Just to clear the air, I don't hate Tadpole, a movie that everybody else in the world seems to love.
And by "everybody else in the world," I'm basically referring to the small but mighty coven of de facto tastemakers who swarm annually at the Sundance Film Festival, and to the somewhat larger number of folks who frequent what used to be called arthouse movie theatres around the country.
Anyway, lots of people apparently love Tadpole, and there's a good chance you will too. It's a warm puppy of a movie that cries out for love. Not that there's anything wrong with that.
By way of history, Gary Winick, the movie's director, walked away with boatloads of kudos and a big prize or two at Sundance, where the film occasioned one of those infamous studio bidding wars that used to break out at the drop of a cell phone just a few short years ago. The Sundance buzz snowballed into the better-than-respectable box office that Tadpole is currently doing around the country, and I've already had one or two friendly arguments with acquaintances and family members who claim to have been surprised and delighted by it.
Again, let me repeat: I do not hate this movie. I actually enjoyed parts of it very much and often found myself smiling, even at those moments when it was all too clear that the filmmaker was laying on the cutesy-hip shtick way too thick or manipulating the audience in any number of other, equally blatant ways. This is a film that has its way with you, whether you're game or not.
I don't hate Tadpole. I'm just not convinced by it.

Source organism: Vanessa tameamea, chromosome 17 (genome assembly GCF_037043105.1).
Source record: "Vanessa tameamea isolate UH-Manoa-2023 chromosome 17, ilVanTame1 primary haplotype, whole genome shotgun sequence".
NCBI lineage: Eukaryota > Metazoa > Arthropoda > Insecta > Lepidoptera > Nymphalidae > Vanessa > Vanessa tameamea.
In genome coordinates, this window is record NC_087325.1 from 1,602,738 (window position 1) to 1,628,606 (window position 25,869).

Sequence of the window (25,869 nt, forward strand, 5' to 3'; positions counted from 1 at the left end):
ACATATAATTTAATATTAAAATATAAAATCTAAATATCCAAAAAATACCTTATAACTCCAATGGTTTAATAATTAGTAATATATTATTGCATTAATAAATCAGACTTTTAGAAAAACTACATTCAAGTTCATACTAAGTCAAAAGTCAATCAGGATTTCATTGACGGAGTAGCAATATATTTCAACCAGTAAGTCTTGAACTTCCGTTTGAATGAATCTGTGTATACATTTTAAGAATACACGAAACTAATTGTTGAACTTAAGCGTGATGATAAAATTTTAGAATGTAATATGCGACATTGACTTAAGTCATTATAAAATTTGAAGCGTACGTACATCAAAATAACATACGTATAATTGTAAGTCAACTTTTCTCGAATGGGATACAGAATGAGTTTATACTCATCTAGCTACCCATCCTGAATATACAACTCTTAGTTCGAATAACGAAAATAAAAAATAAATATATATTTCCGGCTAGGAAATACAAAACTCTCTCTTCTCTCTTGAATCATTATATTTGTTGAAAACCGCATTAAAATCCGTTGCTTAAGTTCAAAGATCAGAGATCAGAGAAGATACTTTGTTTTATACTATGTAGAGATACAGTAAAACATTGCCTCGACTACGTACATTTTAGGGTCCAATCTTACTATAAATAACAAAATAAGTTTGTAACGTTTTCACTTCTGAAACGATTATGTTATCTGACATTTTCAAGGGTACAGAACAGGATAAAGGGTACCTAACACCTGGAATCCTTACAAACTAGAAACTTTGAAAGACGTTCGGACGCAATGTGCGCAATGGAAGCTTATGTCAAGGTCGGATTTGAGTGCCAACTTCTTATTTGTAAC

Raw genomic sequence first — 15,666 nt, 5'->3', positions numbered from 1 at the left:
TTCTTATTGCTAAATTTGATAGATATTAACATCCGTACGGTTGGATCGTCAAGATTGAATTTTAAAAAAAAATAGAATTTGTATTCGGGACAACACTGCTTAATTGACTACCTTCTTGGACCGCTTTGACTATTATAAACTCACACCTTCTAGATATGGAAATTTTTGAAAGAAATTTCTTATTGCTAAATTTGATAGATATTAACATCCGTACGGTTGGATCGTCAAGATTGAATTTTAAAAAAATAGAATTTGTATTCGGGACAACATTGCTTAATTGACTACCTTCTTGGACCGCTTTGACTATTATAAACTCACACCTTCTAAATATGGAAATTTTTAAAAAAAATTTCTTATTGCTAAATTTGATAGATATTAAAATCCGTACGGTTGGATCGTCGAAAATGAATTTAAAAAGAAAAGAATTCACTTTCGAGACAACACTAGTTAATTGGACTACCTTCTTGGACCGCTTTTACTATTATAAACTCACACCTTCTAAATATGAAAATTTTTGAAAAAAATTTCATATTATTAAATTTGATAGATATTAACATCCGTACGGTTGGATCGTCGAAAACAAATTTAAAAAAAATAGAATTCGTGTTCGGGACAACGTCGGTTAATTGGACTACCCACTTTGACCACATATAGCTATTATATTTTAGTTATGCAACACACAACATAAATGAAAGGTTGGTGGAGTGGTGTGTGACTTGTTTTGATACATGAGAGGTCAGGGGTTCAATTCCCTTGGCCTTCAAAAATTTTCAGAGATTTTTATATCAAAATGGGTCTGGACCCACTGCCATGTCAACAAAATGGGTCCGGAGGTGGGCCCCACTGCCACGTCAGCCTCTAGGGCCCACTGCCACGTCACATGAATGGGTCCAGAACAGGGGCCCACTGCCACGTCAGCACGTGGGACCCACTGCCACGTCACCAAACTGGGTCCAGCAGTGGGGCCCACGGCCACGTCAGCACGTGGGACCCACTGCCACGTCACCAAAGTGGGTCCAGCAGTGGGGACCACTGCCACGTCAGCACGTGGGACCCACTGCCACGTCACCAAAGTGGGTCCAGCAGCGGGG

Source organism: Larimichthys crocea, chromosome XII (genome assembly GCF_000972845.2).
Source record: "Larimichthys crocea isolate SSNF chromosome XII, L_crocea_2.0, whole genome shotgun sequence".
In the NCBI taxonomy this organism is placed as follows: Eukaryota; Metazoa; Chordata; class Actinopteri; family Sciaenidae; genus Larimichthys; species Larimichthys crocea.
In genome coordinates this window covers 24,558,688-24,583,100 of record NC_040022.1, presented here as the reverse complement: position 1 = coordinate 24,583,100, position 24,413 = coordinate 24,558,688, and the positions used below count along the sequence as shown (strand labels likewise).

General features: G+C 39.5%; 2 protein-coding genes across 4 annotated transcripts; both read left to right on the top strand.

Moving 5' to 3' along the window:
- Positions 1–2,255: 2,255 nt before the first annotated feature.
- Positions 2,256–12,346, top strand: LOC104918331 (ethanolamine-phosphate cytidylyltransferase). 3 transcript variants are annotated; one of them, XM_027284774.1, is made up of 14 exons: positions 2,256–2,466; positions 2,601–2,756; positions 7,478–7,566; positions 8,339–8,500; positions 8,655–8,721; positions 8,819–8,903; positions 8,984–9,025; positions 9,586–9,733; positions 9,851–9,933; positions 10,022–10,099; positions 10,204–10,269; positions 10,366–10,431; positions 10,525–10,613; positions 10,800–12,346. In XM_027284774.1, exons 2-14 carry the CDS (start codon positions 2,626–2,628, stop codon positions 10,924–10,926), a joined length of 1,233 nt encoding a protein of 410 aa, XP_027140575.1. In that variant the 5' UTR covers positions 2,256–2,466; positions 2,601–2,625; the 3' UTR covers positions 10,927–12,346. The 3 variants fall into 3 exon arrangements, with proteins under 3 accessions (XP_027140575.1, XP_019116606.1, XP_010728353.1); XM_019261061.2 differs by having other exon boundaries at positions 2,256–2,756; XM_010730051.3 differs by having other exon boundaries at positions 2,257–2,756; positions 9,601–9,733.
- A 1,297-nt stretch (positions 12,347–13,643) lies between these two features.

Tadpole is a sweet, small, basically honest film filled with good performances, gentle humor, a just slightly kinky edge and what appears to be a surplus of effortless, natural charm. The movie was shot quickly, in just 14 days, on digital video, and a large part of its appeal (not to mention its marketing campaign) revolves around its rejection of big-studio slickness and its less-is-more ethos. Director Winick is reportedly a big fan of the Dogme anti-school of filmmaking, and that influence is worn proudly on the movie's sleeve. It's only one of any number of influences that the movie seems to have swallowed whole and incompletely digested, like a python with a good-size baby wildebeest stuck in its throat (or whatever passes for a throat in a python).
Part of my problem with Tadpole is that the film, like so many of the Dogme productions it professes to admire, is not nearly so natural or so modest and unassuming as it appears. At a brief 77-minute running time, Tadpole is barely a feature at all, but that doesn't stop it from being enormously full of itself. The film is a sketch, with all the limitations of a sketch (most of its characters are unfinished connect-the-dots), but with many of the pretensions of a years-in-the-making, self-proclaimed objet d'art.
The dilemma of Tadpole begins and ends with its title character, otherwise known as Oscar Grubman, a 15-year-old boarding school brat who's old beyond his years (he's a 40-year-old trapped in a 15-year-old's body, as all his acquaintances are fond of saying). Oscar is the sort of fellow who would never think of saying he's "tired" when he had the opportunity to use the word "fatigued." He's the sort of guy who reads Voltaire on the train and underlines key passages (the movie is in fact chapter-marked with pithy quotes from the V-man — a device that ultimately becomes as annoying as it is precious). When a young girl on the train flirts a bit with Oscar, he's rude and rejects her outright. He does this because, as he later tells a friend, "She has hands lacking experience, like a child."
Oscar has his eye on bigger and better things, bigger and better ideas, bigger and better women. Oscar craves experience and looks everywhere for it (or at least as close to "everywhere" as a pampered preppie from the Upper East Side is likely to look). For his troubles, he gets his wallet stolen (by a chanteuse with beautiful hands, no less). In short order, Oscar gets fall-down drunk, and then falls (literally) onto the massage table and, eventually, into the bed of his stepmother's best gal pal, a freespirited 40-ish chiropractor named Diane (Bebe Neuwirth, who's very nearly the best thing about the movie).